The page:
Sometimes, it’s not the work that makes us tired—it’s the people we work with! You know what I mean. The slackers, the whiners, the know-it-alls, all of whom contribute to a daily toxic dose of negativity.
So how do you take in all that negativity without being pulled into it, and turning into a negaholic yourself? Here are some life tips on staying upbeat and energetic when everyone else is, well, not.
How to deal with energy vampires
Energy vampires are people who suck all the positivity out of you because no matter what you say or what you do, they always find something to complain about. They say “no” to all ideas, and criticize all efforts, and generally make you want to quit before you even start.
The best way to avoid becoming an energy vampire (or to shut up the energy vampires around you) is to encourage people to share ideas. Hold brainstorming sessions with the strict rule that people get to talk things out before anyone makes any comments.
And when an energy vampire tries to cut you or somebody else down, then say: “Well, what do you suggest?” Get them to stop criticizing and start contributing.
How to stop chronic complainers
Complainers can really ruin company morale, especially since one person’s complaint feeds off another’s and then turns into one big whine festival. Again, the best way to deal with this is to put a positive spin on the discussion. If your lunch time conversation starts getting negative, throw out this question: “If you were boss, what would you do?” Then it turns into whining to making a wishlist, which is more positive and empowering—at least you have everyone talking about solutions, not problems.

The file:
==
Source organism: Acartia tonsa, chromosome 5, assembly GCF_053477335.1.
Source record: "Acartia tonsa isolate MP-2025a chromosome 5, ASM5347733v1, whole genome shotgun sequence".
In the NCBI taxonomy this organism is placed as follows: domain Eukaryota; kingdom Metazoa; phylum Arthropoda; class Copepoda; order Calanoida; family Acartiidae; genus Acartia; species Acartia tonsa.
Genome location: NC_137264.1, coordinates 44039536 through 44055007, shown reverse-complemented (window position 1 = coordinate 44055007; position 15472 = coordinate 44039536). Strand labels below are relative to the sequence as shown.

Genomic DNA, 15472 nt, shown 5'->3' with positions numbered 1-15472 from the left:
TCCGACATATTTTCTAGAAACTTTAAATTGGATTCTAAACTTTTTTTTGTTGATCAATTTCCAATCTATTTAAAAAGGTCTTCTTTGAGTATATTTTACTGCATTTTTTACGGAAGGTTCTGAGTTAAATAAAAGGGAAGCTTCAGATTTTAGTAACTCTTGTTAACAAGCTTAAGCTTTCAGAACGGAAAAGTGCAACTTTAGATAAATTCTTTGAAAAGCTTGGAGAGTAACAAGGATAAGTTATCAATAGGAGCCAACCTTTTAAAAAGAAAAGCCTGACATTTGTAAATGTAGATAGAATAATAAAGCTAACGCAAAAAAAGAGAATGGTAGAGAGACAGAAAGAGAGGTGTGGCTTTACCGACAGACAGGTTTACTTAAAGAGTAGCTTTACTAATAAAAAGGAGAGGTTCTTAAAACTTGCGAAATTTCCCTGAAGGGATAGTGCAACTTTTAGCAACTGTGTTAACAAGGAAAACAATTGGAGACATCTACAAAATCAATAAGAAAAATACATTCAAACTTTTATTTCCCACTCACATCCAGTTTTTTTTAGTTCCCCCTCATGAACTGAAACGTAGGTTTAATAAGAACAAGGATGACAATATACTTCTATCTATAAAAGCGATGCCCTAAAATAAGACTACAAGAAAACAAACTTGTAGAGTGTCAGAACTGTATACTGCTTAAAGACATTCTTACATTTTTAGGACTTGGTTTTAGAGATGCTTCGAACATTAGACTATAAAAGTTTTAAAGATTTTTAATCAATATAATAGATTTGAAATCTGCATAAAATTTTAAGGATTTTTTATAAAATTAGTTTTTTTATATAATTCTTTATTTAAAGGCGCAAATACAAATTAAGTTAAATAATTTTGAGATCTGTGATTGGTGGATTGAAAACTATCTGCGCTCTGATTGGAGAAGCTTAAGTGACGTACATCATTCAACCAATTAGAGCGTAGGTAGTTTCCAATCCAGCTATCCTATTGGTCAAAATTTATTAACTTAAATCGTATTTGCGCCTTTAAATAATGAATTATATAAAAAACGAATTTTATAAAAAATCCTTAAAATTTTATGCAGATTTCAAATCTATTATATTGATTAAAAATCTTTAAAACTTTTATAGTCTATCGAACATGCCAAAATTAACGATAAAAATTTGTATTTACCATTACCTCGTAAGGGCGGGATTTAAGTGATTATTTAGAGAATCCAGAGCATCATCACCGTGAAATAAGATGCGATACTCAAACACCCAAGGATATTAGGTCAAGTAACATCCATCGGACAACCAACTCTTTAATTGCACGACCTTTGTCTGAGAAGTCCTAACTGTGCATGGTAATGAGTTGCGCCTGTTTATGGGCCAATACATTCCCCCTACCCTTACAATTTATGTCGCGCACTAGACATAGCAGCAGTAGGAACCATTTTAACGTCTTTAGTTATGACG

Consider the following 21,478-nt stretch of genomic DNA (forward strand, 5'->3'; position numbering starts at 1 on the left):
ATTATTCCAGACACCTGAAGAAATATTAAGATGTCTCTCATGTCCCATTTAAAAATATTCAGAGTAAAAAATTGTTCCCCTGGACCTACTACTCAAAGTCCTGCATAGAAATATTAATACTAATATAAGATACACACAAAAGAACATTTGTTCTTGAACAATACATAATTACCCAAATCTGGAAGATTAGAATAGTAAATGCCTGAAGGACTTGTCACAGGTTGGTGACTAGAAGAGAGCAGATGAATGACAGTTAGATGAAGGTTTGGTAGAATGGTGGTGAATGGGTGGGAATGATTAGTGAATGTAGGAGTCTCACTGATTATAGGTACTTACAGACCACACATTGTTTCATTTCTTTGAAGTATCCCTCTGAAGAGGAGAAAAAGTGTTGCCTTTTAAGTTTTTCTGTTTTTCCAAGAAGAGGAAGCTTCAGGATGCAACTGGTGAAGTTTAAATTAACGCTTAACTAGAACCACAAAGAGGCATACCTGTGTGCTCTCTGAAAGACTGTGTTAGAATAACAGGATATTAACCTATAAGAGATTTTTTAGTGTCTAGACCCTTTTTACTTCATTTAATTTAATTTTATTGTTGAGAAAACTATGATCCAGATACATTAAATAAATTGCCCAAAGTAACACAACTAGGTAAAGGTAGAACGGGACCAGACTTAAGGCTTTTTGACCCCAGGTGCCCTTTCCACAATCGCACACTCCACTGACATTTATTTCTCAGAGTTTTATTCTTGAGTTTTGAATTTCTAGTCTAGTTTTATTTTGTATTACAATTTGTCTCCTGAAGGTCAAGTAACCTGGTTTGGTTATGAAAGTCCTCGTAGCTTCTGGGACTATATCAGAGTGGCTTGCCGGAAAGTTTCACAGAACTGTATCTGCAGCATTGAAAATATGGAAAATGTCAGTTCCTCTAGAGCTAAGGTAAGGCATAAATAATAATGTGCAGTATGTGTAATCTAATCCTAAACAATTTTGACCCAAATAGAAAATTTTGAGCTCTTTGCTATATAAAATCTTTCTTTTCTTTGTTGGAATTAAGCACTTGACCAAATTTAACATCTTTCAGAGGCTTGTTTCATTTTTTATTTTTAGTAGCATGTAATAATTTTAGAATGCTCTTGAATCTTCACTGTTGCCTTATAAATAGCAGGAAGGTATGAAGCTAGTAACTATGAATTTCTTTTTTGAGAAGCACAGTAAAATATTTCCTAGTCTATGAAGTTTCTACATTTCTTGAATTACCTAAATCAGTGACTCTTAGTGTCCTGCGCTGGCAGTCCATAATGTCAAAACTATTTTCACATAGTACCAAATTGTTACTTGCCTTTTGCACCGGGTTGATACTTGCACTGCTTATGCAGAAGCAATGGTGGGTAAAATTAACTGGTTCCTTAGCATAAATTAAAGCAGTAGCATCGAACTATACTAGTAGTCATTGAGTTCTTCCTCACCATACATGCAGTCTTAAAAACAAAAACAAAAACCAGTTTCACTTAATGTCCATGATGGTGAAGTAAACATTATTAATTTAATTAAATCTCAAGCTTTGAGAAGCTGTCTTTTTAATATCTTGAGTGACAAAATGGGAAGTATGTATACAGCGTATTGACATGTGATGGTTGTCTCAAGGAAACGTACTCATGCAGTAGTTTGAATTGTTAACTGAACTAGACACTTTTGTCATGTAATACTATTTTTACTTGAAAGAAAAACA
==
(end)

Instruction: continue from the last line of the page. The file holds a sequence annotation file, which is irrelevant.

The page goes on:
How to avoid email wars
Nearly every one has been caught in the vicious exchange of inflammatory emails, usually blaming the other for some problem in the office.
Make it a personal policy to do your toughest talks face to face. If you need to reprimand someone, ask for a meeting. There’s less chance of miscommunication since you can control your tone, and the other person can ask questions and clarify what you mean. And, always end the discussion with ideas on how to improve the situation, so both of you are working together for the future rather than shifting blame for things that happened in the past.
How to deal with the slacker
There are two kinds of slackers: the ones who never work, and the ones who pretend to work. The latter is harder to spot. They pretend to be busy, and are always flitting about, but they never meet deadlines or finish what they started. They exhaust everyone with their constant complaints about being overwhelmed, and then they let everyone down by flaking on their deadlines! (Read our article on how to motivate lazy co-workers.)
The only way to handle either type of slacker is to set concrete goals and make people responsible and accountable for achieving them. Set a priority system so they know what they have to finish first. Break big projects into smaller tasks, each with their own deadline, and ask for regular updates.
Then, weed out the non-performers who regularly miss deadlines. Yes, you may have to fire people, but remember that slackers pull down morale because the rest feel resentful for having to clean up after them. And keeping a slacker rewards him for poor productivity—not a good message to send in an organization.
Photo from seekingalpha.com